Full details of the race update are available on the official devblog.

Planet Stats:
The stats tabs on the Planet Screen used to display a boring-looking list of gray bars with some pretty dry stats on them. We improved this window by adding more colourful new graphics (see below) and dividing it up into sections with more useful stats. It now has an Economic Stats header showing a breakdown of all financial stats, and a General Stats tab showing things such as research points, ground combat, and planetary bonuses to morale, security and health.

City Stats:
When zoomed into a city, the information on the City Stats tab also now uses the same new graphics (see below). It now shows the city’s core percentage bonuses to food production from food processors, metal production from factories, and research from Artifact Excavations. These figures also take racial bonuses into account so you get a more accurate picture. The City Stats section shows the city’s research output, population, ground combat troops, city shield stats, etc.

Planet Services Overhaul:
We’ve improved all three of the services that you can use to improve resources on a planet (soil enrichment, oil drilling, and seismic excavation). Each one now costs 2000BC from your stores to activate and instantly has effects planet-wide. Soil enrichment increases the planet’s organic rating by 1 and grows all food resource patches by several hexes, and oil drilling expands fossil fuel deposits on the planet if there are fewer than 6 present (very useful for the Starforged). Seismic Excavation is limited to Barren planets and increases the planet’s mineral rating by 1, expanding all ore patches by several hexes but with a 5% chance of blowing up the planet.

Minor Feature: Scrollbar System: One of the most common bugs we get reported is that parts of the UI sometimes don’t allow you to scroll down far enough to access something, or that they sometimes let you scroll down way past the actual content in the window. We have also had some inconsistent behaviour from scroll bars across the game, some allowing click and drag and others not. We took the time to overhaul the scrollbars across most of the game by creating a Scrollbar system that can be applied to any in-game window. The new scrollbar automatically resizes to fit the content drawn in the window, and should eliminate those pesky scroll bar bugs across the game for good. Please continue to report any bugs of this nature if they do happen again, as they will be much easier to fix now with a single centralised system.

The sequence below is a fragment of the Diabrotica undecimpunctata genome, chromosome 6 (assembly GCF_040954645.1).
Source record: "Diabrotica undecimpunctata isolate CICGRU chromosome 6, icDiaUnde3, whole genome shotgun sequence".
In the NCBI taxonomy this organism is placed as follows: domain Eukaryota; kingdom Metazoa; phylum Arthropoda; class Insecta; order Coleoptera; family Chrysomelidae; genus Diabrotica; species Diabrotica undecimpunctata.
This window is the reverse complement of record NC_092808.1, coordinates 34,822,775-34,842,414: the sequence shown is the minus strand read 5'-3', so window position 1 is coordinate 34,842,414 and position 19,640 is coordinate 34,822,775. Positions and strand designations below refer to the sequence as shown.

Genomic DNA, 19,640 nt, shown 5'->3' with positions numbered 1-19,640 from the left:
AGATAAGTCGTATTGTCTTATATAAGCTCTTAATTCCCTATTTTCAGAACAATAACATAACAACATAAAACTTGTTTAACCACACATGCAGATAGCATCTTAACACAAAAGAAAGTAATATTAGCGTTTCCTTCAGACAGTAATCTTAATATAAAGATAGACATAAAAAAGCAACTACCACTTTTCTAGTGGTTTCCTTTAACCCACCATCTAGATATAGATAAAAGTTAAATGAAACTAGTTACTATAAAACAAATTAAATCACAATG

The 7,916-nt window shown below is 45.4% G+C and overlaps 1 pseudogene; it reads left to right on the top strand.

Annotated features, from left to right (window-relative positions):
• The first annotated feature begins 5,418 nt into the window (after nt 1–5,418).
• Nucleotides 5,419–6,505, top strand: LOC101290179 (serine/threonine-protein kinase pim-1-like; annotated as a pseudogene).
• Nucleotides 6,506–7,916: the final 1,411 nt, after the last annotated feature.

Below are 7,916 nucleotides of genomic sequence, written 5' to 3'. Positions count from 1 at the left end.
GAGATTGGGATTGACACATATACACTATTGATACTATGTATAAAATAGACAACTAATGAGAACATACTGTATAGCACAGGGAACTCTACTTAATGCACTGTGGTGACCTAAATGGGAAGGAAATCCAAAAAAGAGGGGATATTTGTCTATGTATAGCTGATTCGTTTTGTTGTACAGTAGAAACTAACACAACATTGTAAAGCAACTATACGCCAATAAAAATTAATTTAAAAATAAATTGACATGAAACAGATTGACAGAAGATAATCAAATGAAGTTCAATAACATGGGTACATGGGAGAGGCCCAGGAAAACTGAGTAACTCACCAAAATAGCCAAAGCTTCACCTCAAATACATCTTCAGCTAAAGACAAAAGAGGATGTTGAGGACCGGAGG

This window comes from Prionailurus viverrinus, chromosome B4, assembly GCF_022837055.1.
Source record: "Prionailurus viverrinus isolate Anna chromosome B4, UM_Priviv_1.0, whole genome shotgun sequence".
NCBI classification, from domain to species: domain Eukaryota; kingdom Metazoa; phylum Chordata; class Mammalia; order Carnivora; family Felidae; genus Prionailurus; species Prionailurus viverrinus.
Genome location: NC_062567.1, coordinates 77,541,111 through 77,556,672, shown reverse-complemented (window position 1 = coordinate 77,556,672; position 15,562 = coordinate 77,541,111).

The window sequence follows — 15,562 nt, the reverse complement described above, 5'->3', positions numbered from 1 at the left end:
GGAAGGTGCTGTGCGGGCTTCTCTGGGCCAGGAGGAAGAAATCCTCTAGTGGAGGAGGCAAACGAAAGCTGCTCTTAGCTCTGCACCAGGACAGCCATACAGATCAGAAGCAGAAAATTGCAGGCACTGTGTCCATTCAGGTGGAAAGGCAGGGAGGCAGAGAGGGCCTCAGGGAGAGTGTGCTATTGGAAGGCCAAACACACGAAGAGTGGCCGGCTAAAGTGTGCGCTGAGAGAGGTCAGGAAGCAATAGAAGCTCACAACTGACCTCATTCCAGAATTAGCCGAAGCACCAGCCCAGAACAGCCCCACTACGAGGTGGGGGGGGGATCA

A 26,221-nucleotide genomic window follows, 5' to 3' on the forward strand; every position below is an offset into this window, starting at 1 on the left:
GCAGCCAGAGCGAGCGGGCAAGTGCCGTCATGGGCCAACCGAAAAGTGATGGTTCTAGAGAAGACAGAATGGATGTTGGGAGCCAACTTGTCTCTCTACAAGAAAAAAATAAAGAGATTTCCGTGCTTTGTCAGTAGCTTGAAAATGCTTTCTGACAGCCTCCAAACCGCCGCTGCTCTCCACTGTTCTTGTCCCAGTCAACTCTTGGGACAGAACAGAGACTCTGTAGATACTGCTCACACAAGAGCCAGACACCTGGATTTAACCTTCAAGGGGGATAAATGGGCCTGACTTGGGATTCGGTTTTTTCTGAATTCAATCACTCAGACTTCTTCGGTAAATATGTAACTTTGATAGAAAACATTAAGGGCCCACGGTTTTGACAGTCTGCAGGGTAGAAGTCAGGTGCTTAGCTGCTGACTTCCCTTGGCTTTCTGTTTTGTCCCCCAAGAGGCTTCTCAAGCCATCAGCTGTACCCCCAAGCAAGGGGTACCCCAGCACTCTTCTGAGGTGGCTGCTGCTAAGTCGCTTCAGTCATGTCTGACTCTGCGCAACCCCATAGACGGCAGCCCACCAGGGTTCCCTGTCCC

Minor Feature: Smooth Highlight System: Various buttons and UI elements across the game display a highlight when moused over to let the player know that it’s clickable, but this was inconsistent across the game and the highlight was quite jarring in some cases and made the UI seem unpolished. Some highlights were also hidden by some UI elements, while others weren’t. We’ve overhauled this to create a dedicated Highlight system that provides consistency across the game. The main things you’ll notice are that mouseovers and highlights are brighter and more obvious, and that they now smoothly fade in and out as you move the mouse over an item. We think this adds some much-needed polish to many parts of the user interface.

Minor Feature: Music System Improvement: We noticed that the Ship Designer and Fleet Combat music were broken by a previous update and weren’t playing, and also that some bugs could cause the game to play two pieces of music at the same time under some circumstances. We took some time to improve the Music system to make sure this doesn’t happen again, and now the correct music plays when in the Shipyard and Fleet Combat screens.

Minor Feature: Training Facility: The Training Facility used to be a large building that was limited to one per planet, which was out of line with the rest of the game. Now that the Market buildings have become standard one-per-city Service buildings, we’ve done the same to the Training Facility. We’ve removed its bonus to ground combat and reduced its ship XP per turn bonus from 2% to 1% in order to compensate for the fact that you can now put one in every city. This means you could build a ship training star system with multiple training facilities across several planets, and the bonuses will all stack.

Minor Feature: New Building Bases: The old city buildings were placed on top of these odd hex shaped flat planes that didn’t look very good. We’ve replaced them with a new more solid base that looks better and has groove cut into its edges with a road for transporting civilians around inside the city. This was a minor feature that didn’t take a significant amount of extra time, and it adds to the polish of the game.

Minor Feature: Final Building Models: We’ve added the final textured models for a few remaining buildings that were missing from the game. These include the Tier 3 Factory, Fossil Fuel Plant, Research Lab (Tier 2), Research Lab (Tier 3), and The Forge.